New figures reveal Northern households have highest ratio of outstanding personal loans compared to earnings in Great Britain

13 August 2018

Average household in the North West has £1,395 outstanding, which equates to 5.3% of their annual income

- In North East this figure also stands at 5.3%, while in London it’s as low 4.2%

- The average outstanding value of personal loans across Great Britain is £1,371

A new report reveals households in the North West and North East of England have the highest value of outstanding personal loans as a share of income in Great Britain. Analysis by the Centre for economics and business research (Cebr), commissioned by Shawbrook Bank, reveals households in the North West have an average of £1,395 outstanding in personal loans, while in the North East it’s slightly lower at £1,348 (see Figure 1).

Households in London, the South East and West Midlands have higher monetary amounts outstanding, which suggests they take out larger loans. But by adjusting the average value of outstanding personal loans per household with average levels of income in each region a drastically different picture emerges.

The North East (5.3%), North West (5.3%) and Yorkshire & Humber (5.2%) have the highest level of outstanding personal loans to annual household income, while London has the second lowest at just 4.2%.

Chart showing value of outstanding loans as a share of income

For all of the UK’s regions, the average value of outstanding loans per household has increased significantly between 2013 and 2017 by an average of nearly 19%. In the North West the amount outstanding has risen from £1,214 to £1,395 during this four-year period, representing an increase of 15%. Similarly, in the North East the average value has risen by 12% from £1,199 to £1,348.

These findings make the provision of affordable sources of finance more important, but worryingly borrowers in these regions could be paying more for their loans than initially expected. The report finds the average APR paid by a borrower for a fixed rate loan is currently 7.3% whereas the representative rates advertised by leading UK lenders for the average loan value (of £9,000) ranges from 2.8% to 4.9%.

The potential discrepancy in rates may not be something most North West or North East loan applicants are aware of, 76% and 82% respectively of those surveyed*, expect to get the advertised representative rates but current rules dictate just over half (51%) are actually required by regulators to get them.

Paul Went, Product and Markets Director at Shawbrook Bank says:

“The study reveals borrowers in the North West and North East are taking out loans which make up a bigger share of their annual income, which could mean they have less financial flexibility.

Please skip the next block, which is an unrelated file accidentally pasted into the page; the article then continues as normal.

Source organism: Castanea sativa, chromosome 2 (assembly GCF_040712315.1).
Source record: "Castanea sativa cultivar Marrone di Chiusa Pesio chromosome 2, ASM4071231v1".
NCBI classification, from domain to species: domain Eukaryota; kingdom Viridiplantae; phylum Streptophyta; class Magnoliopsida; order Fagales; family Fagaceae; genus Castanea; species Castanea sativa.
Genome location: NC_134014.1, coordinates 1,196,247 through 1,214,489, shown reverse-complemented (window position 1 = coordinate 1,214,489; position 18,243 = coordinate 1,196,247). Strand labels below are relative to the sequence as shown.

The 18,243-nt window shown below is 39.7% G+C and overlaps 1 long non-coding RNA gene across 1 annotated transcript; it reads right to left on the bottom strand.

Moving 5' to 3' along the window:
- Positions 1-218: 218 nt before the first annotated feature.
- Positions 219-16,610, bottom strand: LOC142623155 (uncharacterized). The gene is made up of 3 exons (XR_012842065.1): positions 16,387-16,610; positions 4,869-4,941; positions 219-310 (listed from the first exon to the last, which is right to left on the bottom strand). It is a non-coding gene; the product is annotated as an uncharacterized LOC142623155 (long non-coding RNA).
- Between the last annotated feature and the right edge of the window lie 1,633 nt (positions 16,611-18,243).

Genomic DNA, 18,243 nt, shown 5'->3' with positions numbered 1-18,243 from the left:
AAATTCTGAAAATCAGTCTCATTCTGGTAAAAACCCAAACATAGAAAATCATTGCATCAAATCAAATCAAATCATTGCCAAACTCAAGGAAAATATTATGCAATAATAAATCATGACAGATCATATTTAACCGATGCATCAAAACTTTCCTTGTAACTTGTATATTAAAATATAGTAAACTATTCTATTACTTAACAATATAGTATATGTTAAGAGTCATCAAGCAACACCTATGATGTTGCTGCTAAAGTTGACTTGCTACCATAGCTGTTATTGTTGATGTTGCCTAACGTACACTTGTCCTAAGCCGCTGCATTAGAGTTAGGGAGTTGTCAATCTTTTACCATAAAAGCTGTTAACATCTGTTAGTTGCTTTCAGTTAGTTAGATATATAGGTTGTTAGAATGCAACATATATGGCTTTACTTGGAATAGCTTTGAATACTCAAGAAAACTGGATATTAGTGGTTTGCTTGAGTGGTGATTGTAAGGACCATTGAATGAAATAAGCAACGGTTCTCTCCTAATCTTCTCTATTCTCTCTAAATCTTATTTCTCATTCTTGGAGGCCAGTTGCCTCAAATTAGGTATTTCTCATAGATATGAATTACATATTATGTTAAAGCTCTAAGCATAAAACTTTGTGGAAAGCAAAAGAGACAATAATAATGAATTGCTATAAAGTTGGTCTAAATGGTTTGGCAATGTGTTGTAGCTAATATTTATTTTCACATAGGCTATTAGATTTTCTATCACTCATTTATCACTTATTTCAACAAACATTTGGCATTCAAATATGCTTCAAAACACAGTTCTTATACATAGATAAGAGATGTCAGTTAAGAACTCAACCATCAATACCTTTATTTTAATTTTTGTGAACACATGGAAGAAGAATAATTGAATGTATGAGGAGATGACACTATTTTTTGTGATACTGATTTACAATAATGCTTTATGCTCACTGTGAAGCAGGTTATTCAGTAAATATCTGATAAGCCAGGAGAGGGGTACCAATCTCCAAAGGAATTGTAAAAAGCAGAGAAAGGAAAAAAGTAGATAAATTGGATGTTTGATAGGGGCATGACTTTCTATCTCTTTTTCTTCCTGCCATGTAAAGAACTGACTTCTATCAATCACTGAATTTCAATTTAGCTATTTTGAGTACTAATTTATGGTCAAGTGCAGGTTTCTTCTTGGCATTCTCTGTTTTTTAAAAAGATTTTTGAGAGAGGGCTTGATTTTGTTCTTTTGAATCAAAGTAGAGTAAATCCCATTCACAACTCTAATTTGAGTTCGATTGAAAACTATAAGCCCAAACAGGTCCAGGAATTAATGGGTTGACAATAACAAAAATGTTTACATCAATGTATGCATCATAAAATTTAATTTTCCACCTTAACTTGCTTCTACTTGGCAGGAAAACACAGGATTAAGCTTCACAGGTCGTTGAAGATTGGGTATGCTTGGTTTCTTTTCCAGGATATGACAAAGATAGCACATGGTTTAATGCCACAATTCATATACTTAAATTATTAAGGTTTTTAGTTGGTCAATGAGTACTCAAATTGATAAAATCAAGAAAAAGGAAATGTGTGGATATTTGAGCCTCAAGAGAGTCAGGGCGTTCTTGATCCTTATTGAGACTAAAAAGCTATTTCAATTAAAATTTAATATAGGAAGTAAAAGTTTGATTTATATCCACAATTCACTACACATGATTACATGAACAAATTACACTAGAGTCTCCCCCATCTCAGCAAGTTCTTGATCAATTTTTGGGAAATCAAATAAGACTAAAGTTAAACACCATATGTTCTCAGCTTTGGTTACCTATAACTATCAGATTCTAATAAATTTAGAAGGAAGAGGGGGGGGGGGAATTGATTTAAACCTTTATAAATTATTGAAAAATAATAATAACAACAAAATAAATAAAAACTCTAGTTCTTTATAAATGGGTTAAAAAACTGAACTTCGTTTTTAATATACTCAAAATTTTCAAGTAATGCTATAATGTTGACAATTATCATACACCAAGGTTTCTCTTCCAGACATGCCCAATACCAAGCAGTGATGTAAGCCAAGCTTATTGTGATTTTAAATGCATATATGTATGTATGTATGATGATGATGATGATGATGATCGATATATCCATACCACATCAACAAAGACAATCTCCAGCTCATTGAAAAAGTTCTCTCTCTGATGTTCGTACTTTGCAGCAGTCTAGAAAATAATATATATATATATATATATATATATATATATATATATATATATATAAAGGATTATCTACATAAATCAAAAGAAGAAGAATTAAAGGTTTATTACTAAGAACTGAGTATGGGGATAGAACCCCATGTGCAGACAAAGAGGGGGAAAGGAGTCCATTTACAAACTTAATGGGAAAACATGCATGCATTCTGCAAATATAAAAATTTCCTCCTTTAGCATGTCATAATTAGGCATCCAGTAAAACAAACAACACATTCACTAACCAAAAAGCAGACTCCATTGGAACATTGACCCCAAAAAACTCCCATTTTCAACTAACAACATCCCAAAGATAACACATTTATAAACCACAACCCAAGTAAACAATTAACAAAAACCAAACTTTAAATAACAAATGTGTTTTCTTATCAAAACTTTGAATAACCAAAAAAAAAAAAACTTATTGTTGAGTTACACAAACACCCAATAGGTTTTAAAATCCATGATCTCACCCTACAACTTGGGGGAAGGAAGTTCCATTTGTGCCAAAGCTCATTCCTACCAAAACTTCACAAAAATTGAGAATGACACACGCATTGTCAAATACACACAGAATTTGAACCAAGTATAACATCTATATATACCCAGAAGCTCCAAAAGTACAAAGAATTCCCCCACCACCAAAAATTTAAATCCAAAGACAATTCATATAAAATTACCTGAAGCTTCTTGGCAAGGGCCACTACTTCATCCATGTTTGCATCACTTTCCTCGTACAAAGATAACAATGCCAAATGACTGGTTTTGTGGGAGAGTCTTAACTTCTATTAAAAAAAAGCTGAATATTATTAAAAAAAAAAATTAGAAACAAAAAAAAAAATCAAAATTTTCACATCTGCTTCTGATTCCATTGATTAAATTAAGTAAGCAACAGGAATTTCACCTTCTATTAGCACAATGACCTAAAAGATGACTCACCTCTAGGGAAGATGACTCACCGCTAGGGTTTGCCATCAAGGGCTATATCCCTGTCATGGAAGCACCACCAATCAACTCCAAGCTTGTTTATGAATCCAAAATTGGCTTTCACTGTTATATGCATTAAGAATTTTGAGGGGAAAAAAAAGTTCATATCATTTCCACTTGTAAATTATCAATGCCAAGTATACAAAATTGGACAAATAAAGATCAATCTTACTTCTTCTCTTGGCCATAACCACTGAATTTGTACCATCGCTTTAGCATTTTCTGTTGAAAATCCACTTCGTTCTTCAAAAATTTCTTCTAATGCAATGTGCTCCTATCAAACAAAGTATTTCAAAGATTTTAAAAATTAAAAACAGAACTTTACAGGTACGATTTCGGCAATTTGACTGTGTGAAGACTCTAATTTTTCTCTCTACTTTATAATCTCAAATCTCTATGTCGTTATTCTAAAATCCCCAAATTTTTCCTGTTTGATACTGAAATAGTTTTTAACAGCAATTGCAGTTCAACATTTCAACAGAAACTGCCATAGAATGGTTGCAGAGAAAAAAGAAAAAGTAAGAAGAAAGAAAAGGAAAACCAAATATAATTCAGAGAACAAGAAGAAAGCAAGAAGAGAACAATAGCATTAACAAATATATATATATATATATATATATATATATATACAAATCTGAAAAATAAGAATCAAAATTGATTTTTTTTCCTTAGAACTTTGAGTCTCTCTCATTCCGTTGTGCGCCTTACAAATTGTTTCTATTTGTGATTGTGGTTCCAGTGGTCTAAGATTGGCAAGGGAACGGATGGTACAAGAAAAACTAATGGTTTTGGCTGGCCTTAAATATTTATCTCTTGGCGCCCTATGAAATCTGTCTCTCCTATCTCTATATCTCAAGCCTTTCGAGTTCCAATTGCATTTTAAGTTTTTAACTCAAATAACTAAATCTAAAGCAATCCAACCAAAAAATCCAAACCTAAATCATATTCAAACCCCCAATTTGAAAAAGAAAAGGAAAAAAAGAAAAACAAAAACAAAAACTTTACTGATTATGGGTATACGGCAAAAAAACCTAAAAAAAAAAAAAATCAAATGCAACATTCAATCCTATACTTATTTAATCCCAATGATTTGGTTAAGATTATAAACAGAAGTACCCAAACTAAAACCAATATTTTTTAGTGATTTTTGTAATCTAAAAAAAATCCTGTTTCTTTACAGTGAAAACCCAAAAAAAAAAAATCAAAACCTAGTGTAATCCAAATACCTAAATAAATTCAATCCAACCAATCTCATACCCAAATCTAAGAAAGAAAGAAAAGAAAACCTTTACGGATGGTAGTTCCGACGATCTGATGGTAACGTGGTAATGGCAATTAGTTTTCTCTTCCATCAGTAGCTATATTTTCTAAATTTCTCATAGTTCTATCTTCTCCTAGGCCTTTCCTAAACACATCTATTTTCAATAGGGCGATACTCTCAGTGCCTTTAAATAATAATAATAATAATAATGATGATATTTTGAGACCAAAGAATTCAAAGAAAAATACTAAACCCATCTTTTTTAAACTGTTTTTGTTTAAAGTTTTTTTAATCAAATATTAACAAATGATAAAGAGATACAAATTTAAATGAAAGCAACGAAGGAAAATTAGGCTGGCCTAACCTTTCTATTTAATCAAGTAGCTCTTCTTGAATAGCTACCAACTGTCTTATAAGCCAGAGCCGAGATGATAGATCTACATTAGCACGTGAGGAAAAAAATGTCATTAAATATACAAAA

“Moreover, the disparity between so-called representative rates and the rates borrowers actually end up paying could mean households have a higher value outstanding than they might have initially expected. The marketing of personal loans is clearly leading to some confusion among loan applicants in these regions and is, arguably, misleading borrowers.

Went continues: “The growing scale and significance of the personal loans market means that it’s more important than ever to ensure loan applications are as transparent as possible for people. A widening gap between expectation and reality when it comes to loans is bad for all concerned. 

Went concludes: “We believe that’s the wrong way to do things and two thirds of the borrowers we surveyed strongly support that view. As a result we are making a clear commitment to how we advertise and market our personal loans, and hope that this will lead other lenders to consider the approach they take. Our new Charter includes five clear promises to ensure that people don’t feel misled when they come to Shawbrook.”

To view Shawbrook’s Transparency Charter and its five promises to prospective borrowers in full visit:

 Chart showing value of outstanding personal loans per household by UK region


Our consumer survey was conducted by 3Gem Research, and was undertaken between 22nd March and 29th March. The total sample size was 1,500 adults who had applied for a personal loan within the last two years. The sample was weighted by age, region and gender so as to be representative of the national pool of recent loan applicants. Data published by the Bank of England (BoE) on consumer credit and interest rates on personal loans, as well as the BoE’s quarterly credit conditions survey, were used to supplement this primary research. UK Finance’s dataset on lending by postcode sector was used to develop regional insights into how household borrowing varies across the UK.